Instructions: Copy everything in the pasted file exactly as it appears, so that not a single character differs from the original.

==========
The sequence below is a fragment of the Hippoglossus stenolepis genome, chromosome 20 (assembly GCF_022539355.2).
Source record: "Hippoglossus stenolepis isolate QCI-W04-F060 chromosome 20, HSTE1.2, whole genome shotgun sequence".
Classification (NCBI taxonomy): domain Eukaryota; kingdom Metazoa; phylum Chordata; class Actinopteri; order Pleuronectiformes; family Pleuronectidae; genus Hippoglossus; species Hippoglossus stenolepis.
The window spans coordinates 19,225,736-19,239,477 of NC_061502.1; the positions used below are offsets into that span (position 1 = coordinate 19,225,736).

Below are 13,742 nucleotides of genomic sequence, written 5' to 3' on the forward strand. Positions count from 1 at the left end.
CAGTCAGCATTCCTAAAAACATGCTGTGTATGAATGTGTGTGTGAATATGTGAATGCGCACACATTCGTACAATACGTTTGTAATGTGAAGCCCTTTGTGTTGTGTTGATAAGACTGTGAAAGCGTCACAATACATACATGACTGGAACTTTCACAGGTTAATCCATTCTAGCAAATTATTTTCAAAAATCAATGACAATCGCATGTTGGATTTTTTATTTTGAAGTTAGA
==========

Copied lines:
The sequence below is a fragment of the Hippoglossus stenolepis genome, chromosome 20 (assembly GCF_022539355.2).
Source record: "Hippoglossus stenolepis isolate QCI-W04-F060 chromosome 20, HSTE1.2, whole genome shotgun sequence".
Classification (NCBI taxonomy): domain Eukaryota; kingdom Metazoa; phylum Chordata; class Actinopteri; order Pleuronectiformes; family Pleuronectidae; genus Hippoglossus; species Hippoglossus stenolepis.
The window spans coordinates 19,225,736-19,239,477 of NC_061502.1; the positions used below are offsets into that span (position 1 = coordinate 19,225,736).

Below are 13,742 nucleotides of genomic sequence, written 5' to 3' on the forward strand. Positions count from 1 at the left end.
CAGTCAGCATTCCTAAAAACATGCTGTGTATGAATGTGTGTGTGAATATGTGAATGCGCACACATTCGTACAATACGTTTGTAATGTGAAGCCCTTTGTGTTGTGTTGATAAGACTGTGAAAGCGTCACAATACATACATGACTGGAACTTTCACAGGTTAATCCATTCTAGCAAATTATTTTCAAAAATCAATGACAATCGCATGTTGGATTTTTTATTTTGAAGTTAGA